Since renowned Canadian musician Chantal Kreviazuk performed during its opening night on April 2, 2003, the E. A. Rawlinson Centre has had its ups and downs.
Capping its first decade of operation with one of their best years yet, general manager Darren McCaffery feels that the centre has finally hit its stride.
“We had the first year -- we hit it hard, and then we had a wonderful honeymoon for about two seasons, and then we kind of got into our stride where we had to sort of rebalance things,” he said.
Short-term sponsorships ended at the same time, the markets tanked and different city councils had varying ideas for the centre’s governing Prince Albert Arts Board, which led to a perceived communication problem between the city and the board.
“Now, we’ve repaired it all and we’re floating to our 10th anniversary season -- feeling pretty good,” McCaffery happily noted.
The latest Prince Albert Arts Board of directors is a motivated forward-thinking group, board chair Roxanne Dicke said.
“I’m extremely optimistic as we go,” she said. “We have a very active board – we’ve been meeting monthly and we’re committed to building a bright future for the centre.”
When it comes to perceived communication problems, Dicke points out a tight link between McCaffery, the board of directors and city administration, as well as a public Prince Albert Arts Board website that highlights all of their goings on, including finances.
Last year saw a handful of high-profile acts perform at the centre, including but not limited to Roy Clark, Creedence Clearwater Revisited, George Thorogood and the Destroyers, the Yardbirds and Dan Hill.
The centre’s partnership with Canadian Tire has enabled the bigger acts to come to Prince Albert, McCaffery said -- a partnership that continues, with The Beach Boys scheduled to perform the centre on May 1 and comedian Jason Alexander performing on June 3.
It’s amazing the centre can attract such world-class acts, Dicke said, adding that it’s equally important that local talent perform on the very same Olive and John G. Diefenbaker Theatre stage during the centre’s many community events.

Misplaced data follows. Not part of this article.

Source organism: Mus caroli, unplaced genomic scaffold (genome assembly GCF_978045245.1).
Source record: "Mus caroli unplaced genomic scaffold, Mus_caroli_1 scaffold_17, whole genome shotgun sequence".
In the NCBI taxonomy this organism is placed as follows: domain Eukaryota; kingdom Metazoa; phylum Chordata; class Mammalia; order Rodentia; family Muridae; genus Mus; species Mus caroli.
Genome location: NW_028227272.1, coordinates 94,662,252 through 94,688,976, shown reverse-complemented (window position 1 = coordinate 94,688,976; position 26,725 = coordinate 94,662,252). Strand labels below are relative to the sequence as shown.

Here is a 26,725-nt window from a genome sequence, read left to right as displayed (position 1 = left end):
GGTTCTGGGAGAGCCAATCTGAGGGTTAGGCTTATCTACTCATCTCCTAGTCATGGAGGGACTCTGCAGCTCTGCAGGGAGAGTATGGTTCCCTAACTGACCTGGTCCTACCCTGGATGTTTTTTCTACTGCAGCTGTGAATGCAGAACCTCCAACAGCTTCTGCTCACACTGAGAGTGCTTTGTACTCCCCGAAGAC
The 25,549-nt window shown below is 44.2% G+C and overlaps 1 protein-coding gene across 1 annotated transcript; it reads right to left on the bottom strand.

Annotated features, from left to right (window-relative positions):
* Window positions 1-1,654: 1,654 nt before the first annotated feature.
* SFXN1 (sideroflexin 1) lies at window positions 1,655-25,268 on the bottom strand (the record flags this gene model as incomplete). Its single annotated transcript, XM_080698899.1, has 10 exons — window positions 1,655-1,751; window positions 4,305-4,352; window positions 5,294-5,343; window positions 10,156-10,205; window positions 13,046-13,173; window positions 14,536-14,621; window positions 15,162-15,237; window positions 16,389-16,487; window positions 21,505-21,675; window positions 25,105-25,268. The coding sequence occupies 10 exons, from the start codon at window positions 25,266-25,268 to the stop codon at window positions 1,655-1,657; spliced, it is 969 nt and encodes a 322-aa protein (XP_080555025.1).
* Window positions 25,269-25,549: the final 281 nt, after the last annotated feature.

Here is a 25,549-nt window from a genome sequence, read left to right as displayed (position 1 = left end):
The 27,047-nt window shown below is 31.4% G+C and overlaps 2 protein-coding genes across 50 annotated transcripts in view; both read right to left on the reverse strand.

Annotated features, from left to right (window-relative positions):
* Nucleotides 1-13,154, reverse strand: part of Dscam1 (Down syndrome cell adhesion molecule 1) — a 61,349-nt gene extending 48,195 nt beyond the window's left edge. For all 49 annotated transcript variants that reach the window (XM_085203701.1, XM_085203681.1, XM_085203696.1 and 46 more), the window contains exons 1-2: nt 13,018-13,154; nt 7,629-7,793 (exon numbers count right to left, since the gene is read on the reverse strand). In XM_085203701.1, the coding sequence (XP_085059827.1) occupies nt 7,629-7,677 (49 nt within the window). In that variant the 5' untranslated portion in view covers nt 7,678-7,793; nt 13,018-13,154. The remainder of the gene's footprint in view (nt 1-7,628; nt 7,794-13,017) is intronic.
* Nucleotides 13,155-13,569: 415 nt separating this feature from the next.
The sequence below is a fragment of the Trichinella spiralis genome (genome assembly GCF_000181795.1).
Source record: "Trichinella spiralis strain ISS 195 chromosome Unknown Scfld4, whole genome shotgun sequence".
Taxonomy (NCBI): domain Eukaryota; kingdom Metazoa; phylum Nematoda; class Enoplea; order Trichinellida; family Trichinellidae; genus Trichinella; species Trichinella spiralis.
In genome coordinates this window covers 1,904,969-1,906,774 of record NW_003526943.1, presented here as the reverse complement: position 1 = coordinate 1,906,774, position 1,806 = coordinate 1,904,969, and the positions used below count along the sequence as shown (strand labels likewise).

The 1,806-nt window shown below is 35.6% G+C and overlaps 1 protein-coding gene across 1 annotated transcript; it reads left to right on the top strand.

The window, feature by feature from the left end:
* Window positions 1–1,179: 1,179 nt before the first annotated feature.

In the centre’s unaudited year-end financial document for 2012, ticket sales brought in more than $308,000 -- a significant jump from the $188,000 they’d expected.
Although a much higher number, McCaffery notes that high-profile acts take in a much larger portion of ticket proceeds than smaller acts do.
But, he added, “It elevates our branding, and it elevates the excitement in the community, so we sell a lot of tickets to other concerts, as well.”
This number is also indicative of more people attending performances at the centre, with 2012 counting 111,158 patrons -- more than 22,000 of whom coming from outside the city.
From a financial perspective, although the unaudited financial document notes a surplus of more than $65,000, more expenses need to be accounted for.
However, when everything’s said and done, McCaffery notes that they’re still breaking even for the first time in six years.
The centre’s expenses decreased last year, mainly through an updated operating contract. The Canadian Tire partnership has helped boost sales significantly, and the centre seems to have created a good ratio of professional and community event days, McCaffery said.
“We’ve figured out an operating model that seems to work,” he said, adding that he’s optimistic that future years sport additional financial statements with a bottom line safely in the black.
But, he said, with this year’s surplus remaining within the three to six per cent mark of the overall budget, the centre remains in the “very volatile market of live entertainment.”
The four pillars to the centre’s success continue to be city funding, its contracted operating model for staff, corporate sponsorships, and most importantly, its strong group of volunteers, McCaffery said.
According to a year-end report by the city’s director of community services Greg Zeeben, volunteers clocking in 9,936 hours in 2012.
“It truly is a community facility, in all ways and forms,” McCaffery said.
Of their many volunteers, a handful stick out as being instrumental in bringing the centre to where it is today, including its volunteer boards of directors.
Former board chair Mitchell Holash, former Mayor Jim Scarrow and Coun. Martin Ring are the first to come to McCaffery’s mind, joining the ranks of many others, such as Malcolm Jenkins, who have helped the centre out through its rocky times.
“They worked behind the scenes, they worked weekly -- sometimes daily, sometimes writing personal cheques to the centre just to get us through hard times,” McCaffery said. “They should be given a lot of credit for (our) coming out the other side the way we are.”
The city’s elected officials will consider funding to external agencies within the next month, with Mayor Greg Dionne having proposed a funding freeze until they can be reviewed, excluding those who already have an agreement with the city for increases.
As always, the Daily Herald will follow the budgetary process and what it means for the Prince Albert Arts Board and E. A. Rawlinson Centre.
The Prince Albert Arts Board will hold a public annual general meeting on March 27, the details of which will be posted on their website, www.princealbertartsboard.ca.